Stephanie Groman, PhD, has joined the University of Minnesota Medical School’s Department of Neuroscience and the Medical Discovery Team on Addiction (MDTA), an interdisciplinary group that links basic research to new therapeutic approaches. 

Dr. Groman’s research is focused on understanding the biological and neurodevelopmental mechanisms of decision-making. Previously, much of her work focused on understanding how the neurobiology of decision-making was altered after drug use. Her work integrated multiple approaches to provide some of the first evidence that chronic exposure to methamphetamine resulted in the neural and behavioral alterations that had been observed in substance-dependent individuals. This foundational information allows researchers to identify biological targets that could be manipulated to treat addiction. 

Now, as part of the MDTA, her general focus is to hone in on why some individuals become addicted while others don’t. Many people take a drug during their life, but only a small subset of that population will actually become addicted. 

“Our guiding question right now is to understand, ‘why do those people become addicted?’ We hypothesize that this vulnerability may be linked to alterations in the brain circuitry that emerge during adolescence, a development period when the brain undergoes profound changes,” Dr. Groman said. “How the biological changes during adolescence impact brain functions in adulthood is not known, but we suspect that this relationship could be critically important for addiction.” 

Future studies will focus on this critical period of development as well as investigate how to improve or enhance these circuit formations in order to eventually prevent addiction. 

“You may be prone to addiction by mechanisms that make you susceptible, or, if you do take drugs, this drug use can erode the systems that allow you to make effective decisions. What we see in rats is that both processes are critically involved in addiction. The idea that addiction is a moral failing or that it’s a choice to continue using drugs, therefore, is inconsistent with the data that we’re seeing in animals, which demonstrates a clear link to biology,” Dr. Groman said. 

Addiction vulnerability is incredibly complex, requiring researchers to approach the problem from several perspectives at once. To understand the brain’s biological and neurodevelopmental mechanisms, Dr. Groman integrates computational approaches with neuroimaging, proteomics and drug self-administration in rodents to build a translational platform.

“We try to get as much valuable data as possible from each individual animal. My goal is to work through these multilevel analysis with behavior at the top, all the way down to genes at the bottom. You try to fill in each of these parts across multiple studies to bridge ideas and generate a multidimensional analysisin the animal that can be directly linked back to people,” Dr. Groman said.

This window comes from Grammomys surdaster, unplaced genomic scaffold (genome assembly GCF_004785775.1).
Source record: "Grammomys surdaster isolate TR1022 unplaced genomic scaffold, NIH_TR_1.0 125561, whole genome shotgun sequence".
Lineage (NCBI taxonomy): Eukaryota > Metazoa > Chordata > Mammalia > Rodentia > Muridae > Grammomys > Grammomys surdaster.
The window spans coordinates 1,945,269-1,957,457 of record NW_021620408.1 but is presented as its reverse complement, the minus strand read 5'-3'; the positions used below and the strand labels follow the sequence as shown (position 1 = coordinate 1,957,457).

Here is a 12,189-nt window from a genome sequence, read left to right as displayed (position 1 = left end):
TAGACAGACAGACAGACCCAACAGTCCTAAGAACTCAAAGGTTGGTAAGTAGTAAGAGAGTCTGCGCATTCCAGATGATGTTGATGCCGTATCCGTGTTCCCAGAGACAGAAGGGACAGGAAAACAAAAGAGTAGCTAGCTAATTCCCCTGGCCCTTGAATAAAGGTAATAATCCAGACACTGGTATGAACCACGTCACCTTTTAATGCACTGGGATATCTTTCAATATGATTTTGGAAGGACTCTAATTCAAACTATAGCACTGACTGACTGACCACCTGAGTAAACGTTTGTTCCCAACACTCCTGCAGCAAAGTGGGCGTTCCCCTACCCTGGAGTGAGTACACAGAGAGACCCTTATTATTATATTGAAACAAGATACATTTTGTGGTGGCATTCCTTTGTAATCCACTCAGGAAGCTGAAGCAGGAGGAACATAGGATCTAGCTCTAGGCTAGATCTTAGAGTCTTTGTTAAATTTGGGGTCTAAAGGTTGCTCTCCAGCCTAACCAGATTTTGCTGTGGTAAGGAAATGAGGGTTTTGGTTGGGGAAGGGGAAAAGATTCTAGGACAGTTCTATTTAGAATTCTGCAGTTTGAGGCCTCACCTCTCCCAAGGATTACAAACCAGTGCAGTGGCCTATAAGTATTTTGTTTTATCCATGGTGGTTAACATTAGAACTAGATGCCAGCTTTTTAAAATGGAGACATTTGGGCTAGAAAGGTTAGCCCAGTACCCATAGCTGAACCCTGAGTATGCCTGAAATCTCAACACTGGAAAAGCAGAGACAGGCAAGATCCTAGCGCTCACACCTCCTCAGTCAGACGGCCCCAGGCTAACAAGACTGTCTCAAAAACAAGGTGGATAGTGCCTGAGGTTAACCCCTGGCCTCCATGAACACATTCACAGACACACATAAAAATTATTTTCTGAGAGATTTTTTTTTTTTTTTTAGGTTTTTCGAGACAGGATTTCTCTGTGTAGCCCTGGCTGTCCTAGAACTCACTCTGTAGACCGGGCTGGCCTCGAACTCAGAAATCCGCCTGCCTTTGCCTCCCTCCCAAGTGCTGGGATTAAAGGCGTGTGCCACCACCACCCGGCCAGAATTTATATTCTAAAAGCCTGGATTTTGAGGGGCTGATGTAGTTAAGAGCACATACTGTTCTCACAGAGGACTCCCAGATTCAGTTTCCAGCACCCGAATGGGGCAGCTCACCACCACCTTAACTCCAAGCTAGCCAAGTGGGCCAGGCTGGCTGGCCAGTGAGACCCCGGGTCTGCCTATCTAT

This information can inform future treatments, clinical tests and much more. The application of Dr. Groman’s work is addiction-heavy right now, but the findings can be used as a tool to better understand overall brain function. The work holds promise for other psychiatric conditions, including the underlying causes of schizophrenia and depression. For now, she’s hoping the work translates into tangible solutions for drug addiction.  

“We’re interested in finding something that allows us to measure or identify who is going to become addicted. The goal is to hopefully get down to the genetic level, so that you can assess addiction vulnerability in individuals with a blood sample,” Dr. Groman said.

The resources available at the U of M, including the Center for Magnetic Resonance Research and the Masonic Institute for the Developing Brain, will provide Dr. Groman with the tools she needs to continue advancing her work. Those valuable resources, in addition to the collaborative nature of everyone involved with the MDTA, solidified Dr. Groman’s decision to come to Minneapolis.

“When I was interviewing, one of the things that was really exciting about the U of M was the collaborative environment. It was obvious that everybody was working with everybody. To me, one of the most exciting parts of science is being able to work with people who know things that you don’t know. You can’t be an expert in everything, so being able to take your speciality and combine it with someone else’s specialty to make a story bigger or to understand something in even greater depth, that was one of the things I was really looking for in a faculty position. This idea of ‘team science’ is a foundation at the U of M and that’s really what kind of drew me here,” Dr. Groman said.